The proposed implementation of the Cessation Clause for some Rwandan refugees has prompted fierce debate. Two weeks ago, Will Jones travels to the Nakivale Refugee Settlement, in Uganda, to meet a group of refugees who have been campaigning against the move. This is his reflection from his visit. Will is a Research Officer at the Refugee Studies Centre at the University of Oxford.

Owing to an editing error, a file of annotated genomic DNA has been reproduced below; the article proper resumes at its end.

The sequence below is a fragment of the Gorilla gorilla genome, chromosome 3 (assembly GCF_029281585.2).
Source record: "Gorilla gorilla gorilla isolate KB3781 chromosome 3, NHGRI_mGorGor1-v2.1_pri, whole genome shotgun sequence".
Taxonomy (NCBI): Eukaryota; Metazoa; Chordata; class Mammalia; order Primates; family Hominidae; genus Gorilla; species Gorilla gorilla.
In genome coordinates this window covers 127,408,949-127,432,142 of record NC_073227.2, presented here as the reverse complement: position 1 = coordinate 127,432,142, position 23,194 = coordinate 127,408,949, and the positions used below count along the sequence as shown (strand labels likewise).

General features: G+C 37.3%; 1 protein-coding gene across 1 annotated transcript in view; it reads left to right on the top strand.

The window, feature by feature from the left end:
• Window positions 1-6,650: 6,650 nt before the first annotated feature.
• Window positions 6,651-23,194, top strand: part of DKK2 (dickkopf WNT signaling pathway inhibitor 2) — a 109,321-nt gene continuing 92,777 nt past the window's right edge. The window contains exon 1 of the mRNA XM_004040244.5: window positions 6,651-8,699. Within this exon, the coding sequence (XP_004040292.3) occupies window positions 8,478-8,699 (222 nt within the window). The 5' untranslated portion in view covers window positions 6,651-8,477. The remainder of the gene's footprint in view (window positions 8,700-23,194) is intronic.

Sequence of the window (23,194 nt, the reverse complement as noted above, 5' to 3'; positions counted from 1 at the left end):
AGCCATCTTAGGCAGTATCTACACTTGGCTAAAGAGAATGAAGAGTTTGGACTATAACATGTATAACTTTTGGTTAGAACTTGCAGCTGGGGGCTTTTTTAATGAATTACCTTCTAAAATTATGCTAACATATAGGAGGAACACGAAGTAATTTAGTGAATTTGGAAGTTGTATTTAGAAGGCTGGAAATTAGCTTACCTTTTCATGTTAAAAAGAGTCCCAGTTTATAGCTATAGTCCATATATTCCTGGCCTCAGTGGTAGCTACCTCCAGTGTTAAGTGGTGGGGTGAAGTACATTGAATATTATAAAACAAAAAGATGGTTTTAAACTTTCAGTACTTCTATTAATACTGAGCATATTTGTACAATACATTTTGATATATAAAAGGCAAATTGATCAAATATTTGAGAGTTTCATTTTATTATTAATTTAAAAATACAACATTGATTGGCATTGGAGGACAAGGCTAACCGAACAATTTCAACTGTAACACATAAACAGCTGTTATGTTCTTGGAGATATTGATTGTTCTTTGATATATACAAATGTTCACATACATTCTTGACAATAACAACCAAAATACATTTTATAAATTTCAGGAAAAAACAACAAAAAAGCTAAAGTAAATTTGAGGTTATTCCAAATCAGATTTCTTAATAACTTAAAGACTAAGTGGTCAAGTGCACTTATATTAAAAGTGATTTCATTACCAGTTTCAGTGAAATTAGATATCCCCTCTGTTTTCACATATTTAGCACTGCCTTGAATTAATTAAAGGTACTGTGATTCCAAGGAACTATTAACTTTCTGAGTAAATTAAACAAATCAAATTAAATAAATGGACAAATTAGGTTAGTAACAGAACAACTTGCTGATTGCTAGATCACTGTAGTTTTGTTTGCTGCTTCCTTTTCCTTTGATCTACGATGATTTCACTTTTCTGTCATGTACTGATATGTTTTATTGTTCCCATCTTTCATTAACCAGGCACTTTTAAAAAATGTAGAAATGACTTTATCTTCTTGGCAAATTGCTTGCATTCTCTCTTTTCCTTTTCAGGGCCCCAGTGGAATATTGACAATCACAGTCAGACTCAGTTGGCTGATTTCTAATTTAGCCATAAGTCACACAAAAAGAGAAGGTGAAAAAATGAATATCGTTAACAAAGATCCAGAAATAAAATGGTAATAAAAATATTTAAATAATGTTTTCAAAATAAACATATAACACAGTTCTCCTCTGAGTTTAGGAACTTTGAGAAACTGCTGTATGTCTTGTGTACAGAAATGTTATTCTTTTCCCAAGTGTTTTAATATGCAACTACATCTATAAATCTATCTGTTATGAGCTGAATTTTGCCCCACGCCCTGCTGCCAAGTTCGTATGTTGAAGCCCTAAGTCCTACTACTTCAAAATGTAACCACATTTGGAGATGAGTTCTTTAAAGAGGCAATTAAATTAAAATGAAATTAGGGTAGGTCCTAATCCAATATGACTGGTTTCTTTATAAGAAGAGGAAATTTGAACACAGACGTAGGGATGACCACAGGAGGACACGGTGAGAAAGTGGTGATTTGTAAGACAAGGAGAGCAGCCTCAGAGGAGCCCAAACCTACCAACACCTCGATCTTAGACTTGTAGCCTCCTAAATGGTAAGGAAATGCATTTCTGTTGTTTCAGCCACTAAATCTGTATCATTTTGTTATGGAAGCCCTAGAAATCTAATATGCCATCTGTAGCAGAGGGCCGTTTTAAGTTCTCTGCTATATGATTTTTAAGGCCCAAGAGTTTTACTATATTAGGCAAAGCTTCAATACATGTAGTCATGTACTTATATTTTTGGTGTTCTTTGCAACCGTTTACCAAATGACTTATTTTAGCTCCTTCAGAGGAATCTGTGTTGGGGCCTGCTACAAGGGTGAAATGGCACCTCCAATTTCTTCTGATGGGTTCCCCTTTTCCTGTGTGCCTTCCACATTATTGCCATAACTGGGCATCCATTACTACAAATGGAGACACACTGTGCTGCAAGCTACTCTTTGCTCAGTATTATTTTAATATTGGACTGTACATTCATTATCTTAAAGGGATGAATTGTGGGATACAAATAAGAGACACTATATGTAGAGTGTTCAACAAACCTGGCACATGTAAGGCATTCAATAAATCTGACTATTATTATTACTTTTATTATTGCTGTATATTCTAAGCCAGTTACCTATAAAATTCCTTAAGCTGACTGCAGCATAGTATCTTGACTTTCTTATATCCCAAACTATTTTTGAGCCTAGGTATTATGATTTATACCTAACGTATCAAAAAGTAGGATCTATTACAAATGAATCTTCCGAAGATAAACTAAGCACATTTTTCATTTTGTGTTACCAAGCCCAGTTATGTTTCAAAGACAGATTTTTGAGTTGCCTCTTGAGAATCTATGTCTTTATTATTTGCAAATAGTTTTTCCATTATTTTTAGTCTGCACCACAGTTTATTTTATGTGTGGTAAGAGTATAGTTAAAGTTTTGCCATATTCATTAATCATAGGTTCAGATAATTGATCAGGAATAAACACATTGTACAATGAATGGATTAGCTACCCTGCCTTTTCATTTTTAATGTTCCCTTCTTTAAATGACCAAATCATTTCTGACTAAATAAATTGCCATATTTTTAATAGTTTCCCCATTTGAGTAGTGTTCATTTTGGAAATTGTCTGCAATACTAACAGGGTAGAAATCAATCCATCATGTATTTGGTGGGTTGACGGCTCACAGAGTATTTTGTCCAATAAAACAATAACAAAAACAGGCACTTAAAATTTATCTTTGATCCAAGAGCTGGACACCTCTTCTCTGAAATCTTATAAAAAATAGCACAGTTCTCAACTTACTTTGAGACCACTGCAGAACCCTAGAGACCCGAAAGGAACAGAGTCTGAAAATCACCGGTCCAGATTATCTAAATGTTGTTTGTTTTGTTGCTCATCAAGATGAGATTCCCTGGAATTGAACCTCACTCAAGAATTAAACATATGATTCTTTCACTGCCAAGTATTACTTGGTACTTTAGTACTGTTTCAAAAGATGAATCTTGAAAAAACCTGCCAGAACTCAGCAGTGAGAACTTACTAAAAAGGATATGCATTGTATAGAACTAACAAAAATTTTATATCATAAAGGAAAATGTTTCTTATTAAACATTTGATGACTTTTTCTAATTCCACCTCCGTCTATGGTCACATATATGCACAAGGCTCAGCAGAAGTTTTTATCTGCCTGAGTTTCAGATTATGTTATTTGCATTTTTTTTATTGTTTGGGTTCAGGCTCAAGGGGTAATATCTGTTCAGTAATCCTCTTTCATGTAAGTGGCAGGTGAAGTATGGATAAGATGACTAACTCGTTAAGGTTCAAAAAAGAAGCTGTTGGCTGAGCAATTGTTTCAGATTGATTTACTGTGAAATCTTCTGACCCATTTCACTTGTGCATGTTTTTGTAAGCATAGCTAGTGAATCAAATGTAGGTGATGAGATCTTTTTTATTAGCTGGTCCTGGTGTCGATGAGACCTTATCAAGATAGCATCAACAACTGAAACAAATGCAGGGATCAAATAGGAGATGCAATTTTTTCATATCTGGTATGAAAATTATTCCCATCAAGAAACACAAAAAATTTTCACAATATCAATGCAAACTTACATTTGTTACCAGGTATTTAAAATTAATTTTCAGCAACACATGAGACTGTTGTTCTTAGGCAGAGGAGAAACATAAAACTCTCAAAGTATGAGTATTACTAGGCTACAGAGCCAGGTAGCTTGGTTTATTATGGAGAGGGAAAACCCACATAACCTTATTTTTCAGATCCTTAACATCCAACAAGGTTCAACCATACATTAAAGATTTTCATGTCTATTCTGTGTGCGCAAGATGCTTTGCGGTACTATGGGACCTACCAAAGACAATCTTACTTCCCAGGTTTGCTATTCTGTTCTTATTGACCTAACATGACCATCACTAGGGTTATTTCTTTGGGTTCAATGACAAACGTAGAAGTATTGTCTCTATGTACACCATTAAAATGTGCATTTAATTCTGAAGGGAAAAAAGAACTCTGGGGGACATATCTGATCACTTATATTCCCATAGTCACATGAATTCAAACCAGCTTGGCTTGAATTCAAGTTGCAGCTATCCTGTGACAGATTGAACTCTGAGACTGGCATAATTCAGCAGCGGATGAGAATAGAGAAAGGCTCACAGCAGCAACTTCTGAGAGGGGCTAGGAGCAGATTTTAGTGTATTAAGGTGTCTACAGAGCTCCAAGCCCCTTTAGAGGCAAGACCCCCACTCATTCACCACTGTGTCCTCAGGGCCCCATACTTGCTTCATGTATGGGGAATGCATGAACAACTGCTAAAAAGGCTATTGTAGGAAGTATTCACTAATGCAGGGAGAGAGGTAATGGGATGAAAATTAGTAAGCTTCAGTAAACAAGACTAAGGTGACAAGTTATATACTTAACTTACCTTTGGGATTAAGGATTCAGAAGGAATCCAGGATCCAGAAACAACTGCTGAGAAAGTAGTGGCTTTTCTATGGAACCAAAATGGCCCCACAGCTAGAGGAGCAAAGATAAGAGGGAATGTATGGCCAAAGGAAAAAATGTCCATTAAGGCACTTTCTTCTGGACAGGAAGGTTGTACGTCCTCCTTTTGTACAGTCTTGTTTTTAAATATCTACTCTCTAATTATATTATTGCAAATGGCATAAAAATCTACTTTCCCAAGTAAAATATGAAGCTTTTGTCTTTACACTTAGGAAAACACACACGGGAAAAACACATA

I had driven the best part of a day through Southern Uganda to reach Nakivale Refugee Settlement on the border with Rwanda. Nakivale is one of Africa’s oldest refugee camps (Rwandans first fled to there following the ‘Hutu Revolution’ of 1957) and now contains roughly 60,000 Rwandans, Congolese, and Somalis (along with many other nationalities – some of its residents like to say they live in the real Organisation of African Unity). This is not the choked ghetto usually evoked by media representations of African refugee crises: Nakivale is a confederation of villages that unfolds over 90km2 of land, and contains enough farming and animal husbandry to feed itself, and still produce more to export. And though Nakivale is in the middle of nowhere, it is anything but isolated from cultural, social, and economic activity: several cinemas run (showing Chinese Kung Fu films dubbed into Kiswahili or Kinyarwanda), a complex array of markets sell goods from as far afield as Thailand, and there are plenty of smartphones in evidence taking advantage of the new mobile phone mast erected in the centre of the settlement. And then there was the reason I was there: from this settlement a small but determined group of Rwandans had dedicated much of the previous decade to dogged campaigns of letter-writing, petitions, online advocacy, and otherwise pestering international agencies in an attempt to raise international awareness of what was happening to them, and to try and mobilise international opinion against their threatened deportation back to Rwanda. I was there to try and interview them before the curtain came down on their advocacy, because – to cut a long story short – they had not succeeded. And, pretty soon, they believe they will be forcibly returned ‘home’ to the mercies of a government, of which they remain sincerely terrified.